Beef Injunction

Dr Lobster*
Posts: 2013
Joined: Sat 30 Aug, 2003 20.14

you've probably heard the press have been in a bit of a tizz about this so-called celebrity threesome injunction.

of course, it's completely meaningless because most people with any curiosity know the identities of those involved, and thanks to the american press the sordid detail too.

but for me this is really about the right of somebody in the public eye having a private life and the right of the public to know the intimate details of the lives of these people.

we live in world where more and more transparency is being demanded of the political class, of governments and even companies, when you think about it, the notion of MPs almost being forced to release details of their tax affairs is pretty astounding really - but - i feel something which is actually the right think to do and should extend to everyone in high public office, paid by the tax payer.

personally, i do not think people in the public eye, high public office, celebrities etc can have the same expectations of privacy than us ordinary folk, i think pretty much every detail of the lives of those in public life has to be fair game, in the end. And i certainly don't think the rich should be able to use the law to prevent their bedroom habits from being exposed, it has to be an occupational hazard.

what do you think?
Alexia
Posts: 2970
Joined: Sat 01 Oct, 2005 17.50

What possible benefit is there to knowing that someone famous-ish decided to spend their weekend wrestling in olive oil? Is your life enriched? Your knowledge broadened? Your intelligence heightened? Your reasoning more rounded? No, not really. All it does is give you a temporary surge of dopamine, a quickening of the pulse and something to talk about for five minutes.

You list off a pile of examples where "privacy" can be forgone for the common good. Some of them I agree with - politicians who make laws and policies which change our lives (or in Ian Duncan Smith's and Jeremy Cunt's cases, end lives) - should be susceptible to a higher standard of transparency. We pay their salaries after all, and they play with our taxes in whichever way they see fit. They need scrutiny and to be checked up on.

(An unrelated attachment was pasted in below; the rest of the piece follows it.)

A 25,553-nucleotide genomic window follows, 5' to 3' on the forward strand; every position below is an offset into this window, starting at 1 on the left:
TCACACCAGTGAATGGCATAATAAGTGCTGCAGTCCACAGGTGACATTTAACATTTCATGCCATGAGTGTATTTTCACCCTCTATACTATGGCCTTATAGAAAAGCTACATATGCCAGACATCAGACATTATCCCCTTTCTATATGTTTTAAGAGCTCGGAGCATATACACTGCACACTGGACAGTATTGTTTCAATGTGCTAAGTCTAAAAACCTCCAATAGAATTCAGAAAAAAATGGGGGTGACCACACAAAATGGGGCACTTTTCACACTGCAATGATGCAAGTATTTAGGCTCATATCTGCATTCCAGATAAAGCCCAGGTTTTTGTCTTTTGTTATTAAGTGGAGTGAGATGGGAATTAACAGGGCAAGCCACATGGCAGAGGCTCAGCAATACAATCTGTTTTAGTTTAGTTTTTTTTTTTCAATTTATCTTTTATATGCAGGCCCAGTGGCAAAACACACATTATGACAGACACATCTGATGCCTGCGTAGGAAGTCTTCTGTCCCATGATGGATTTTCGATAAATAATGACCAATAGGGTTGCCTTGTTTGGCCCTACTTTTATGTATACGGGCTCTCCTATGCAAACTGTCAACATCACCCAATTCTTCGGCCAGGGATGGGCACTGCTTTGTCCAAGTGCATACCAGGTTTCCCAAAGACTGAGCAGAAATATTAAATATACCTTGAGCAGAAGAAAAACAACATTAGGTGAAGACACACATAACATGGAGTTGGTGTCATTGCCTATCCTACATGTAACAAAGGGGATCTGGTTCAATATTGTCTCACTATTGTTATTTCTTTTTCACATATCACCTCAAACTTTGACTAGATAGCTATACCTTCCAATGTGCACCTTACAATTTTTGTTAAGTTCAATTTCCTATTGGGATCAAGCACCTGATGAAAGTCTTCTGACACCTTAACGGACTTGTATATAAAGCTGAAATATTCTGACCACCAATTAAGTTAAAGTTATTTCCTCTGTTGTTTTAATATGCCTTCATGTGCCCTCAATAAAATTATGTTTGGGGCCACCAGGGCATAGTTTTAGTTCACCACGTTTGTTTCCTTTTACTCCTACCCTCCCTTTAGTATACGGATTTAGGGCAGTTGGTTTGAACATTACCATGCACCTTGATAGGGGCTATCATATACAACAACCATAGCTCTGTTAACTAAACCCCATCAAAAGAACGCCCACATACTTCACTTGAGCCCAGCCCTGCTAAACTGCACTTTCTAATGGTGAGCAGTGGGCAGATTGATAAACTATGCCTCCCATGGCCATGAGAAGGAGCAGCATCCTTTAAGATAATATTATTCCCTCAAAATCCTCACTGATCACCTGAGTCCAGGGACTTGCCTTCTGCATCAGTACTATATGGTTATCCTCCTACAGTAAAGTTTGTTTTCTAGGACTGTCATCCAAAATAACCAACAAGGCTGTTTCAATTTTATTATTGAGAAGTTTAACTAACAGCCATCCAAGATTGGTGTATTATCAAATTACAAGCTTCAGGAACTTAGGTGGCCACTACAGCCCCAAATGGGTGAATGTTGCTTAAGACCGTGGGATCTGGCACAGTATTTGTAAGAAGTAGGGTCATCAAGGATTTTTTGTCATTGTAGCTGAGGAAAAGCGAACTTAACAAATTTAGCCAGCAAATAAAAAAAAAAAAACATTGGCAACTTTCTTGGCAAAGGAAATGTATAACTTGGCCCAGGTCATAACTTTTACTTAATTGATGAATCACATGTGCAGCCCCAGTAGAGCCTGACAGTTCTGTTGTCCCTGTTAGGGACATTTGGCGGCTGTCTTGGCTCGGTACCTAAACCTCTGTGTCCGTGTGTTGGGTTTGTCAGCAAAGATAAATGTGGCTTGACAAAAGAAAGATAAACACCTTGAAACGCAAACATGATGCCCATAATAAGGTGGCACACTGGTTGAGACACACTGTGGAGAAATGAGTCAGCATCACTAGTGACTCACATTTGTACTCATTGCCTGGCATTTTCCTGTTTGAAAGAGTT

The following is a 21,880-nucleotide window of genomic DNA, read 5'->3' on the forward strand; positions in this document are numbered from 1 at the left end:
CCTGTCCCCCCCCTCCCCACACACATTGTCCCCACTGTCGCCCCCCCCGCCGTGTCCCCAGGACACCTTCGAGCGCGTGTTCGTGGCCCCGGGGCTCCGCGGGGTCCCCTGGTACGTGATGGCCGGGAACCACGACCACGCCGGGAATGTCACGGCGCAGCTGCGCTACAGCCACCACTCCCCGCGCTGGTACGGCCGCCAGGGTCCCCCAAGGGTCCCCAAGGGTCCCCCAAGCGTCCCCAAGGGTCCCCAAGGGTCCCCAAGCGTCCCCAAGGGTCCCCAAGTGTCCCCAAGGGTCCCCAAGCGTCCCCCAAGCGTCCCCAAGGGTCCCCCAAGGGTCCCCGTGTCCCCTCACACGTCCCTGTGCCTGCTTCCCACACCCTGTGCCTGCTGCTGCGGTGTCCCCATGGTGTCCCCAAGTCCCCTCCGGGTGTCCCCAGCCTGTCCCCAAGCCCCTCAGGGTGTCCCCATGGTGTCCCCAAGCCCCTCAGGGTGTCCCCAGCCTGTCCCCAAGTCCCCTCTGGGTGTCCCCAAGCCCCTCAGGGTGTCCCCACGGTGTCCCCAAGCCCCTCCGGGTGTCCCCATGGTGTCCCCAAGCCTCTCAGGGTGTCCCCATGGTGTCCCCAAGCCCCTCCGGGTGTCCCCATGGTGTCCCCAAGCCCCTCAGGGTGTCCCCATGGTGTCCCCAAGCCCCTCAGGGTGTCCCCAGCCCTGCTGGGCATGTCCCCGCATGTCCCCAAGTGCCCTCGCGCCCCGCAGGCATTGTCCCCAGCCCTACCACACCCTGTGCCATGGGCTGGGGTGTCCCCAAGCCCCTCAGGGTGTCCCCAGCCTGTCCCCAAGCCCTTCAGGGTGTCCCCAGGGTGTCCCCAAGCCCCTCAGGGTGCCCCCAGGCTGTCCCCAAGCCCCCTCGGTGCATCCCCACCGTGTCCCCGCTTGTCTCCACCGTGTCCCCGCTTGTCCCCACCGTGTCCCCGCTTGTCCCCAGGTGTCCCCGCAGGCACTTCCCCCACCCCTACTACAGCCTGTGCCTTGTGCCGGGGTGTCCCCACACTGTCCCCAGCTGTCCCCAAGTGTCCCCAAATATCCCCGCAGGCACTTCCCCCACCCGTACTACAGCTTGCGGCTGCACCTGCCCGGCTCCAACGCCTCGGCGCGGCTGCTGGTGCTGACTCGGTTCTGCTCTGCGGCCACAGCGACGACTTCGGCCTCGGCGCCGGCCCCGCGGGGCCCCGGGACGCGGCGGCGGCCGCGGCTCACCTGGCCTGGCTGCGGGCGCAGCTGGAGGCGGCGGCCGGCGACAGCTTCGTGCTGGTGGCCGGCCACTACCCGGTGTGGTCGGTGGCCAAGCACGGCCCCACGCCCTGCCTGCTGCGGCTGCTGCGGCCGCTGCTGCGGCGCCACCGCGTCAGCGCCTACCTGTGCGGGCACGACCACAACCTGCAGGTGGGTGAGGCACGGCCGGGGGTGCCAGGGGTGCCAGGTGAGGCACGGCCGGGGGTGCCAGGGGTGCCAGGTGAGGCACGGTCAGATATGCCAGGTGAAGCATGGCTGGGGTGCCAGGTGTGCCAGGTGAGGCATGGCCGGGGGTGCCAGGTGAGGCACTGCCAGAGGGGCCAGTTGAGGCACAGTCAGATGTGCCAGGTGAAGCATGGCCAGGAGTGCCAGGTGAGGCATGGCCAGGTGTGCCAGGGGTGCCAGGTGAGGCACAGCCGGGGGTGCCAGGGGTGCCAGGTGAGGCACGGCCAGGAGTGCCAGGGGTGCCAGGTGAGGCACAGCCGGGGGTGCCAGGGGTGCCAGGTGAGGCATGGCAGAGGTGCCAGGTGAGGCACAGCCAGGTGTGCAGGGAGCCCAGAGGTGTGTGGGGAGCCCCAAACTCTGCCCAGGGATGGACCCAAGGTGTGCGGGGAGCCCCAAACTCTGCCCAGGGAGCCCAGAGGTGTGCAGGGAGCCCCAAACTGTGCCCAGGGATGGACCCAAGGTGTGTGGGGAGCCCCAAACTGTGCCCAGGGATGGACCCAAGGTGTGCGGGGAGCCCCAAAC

But celebrities? Nah. They're there for one reason - to entertain us. So long as they do that, they can do anything in their private lives they want to so long as it's legal. I don't give a shit.
Martin Phillp
Posts: 1016
Joined: Wed 11 May, 2011 01.28

What consenting adults do is their own business.

If a celeb is committing some form of crime, then it may be newsworthy, but what they do in their personal life is their own business.
TVF's London Lite.
robschneider
Posts: 295
Joined: Wed 14 Aug, 2013 14.53

If it wasn't for the National Enquirer this whole saga would have [blown over]

Mod Edit - engage brain in future please.
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Sput
Posts: 7478
Joined: Wed 20 Aug, 2003 19.57

Ruh?
Knight knight
Dr Lobster*
Posts: 2013
Joined: Sat 30 Aug, 2003 20.14

Alexia wrote:What possible benefit is there to knowing that someone famous-ish decided to spend their weekend wrestling in olive oil? Is your life enriched? Your knowledge broadened? Your intelligence heightened? Your reasoning more rounded? No, not really. All it does is give you a temporary surge of dopamine, a quickening of the pulse and something to talk about for five minutes.

[snip]

But celebrities? Nah. They're there for one reason - to entertain us. So long as they do that, they can do anything in their private lives they want to so long as it's legal. I don't give a shit.

i agree with you, for me, i'm not interested in the slightest. if the story had came out in the media as originally intended i probably wouldn't have even clicked a link to read about it... it's hardly mind blowing stuff.

but my point is, if you are a celebrity, if you do court the press and use the media when it suits you, i think you have to be fair game when something comes out that you might not like.

in this particular case (but not all) there are of course some very amusing aspects of the story - from what i've read on other sites - is there a greater public interest in the quirky sexual habits of celebrities, not sure i can answer that because the term 'public interest' is surely meaningless - it's can't be objectively defined.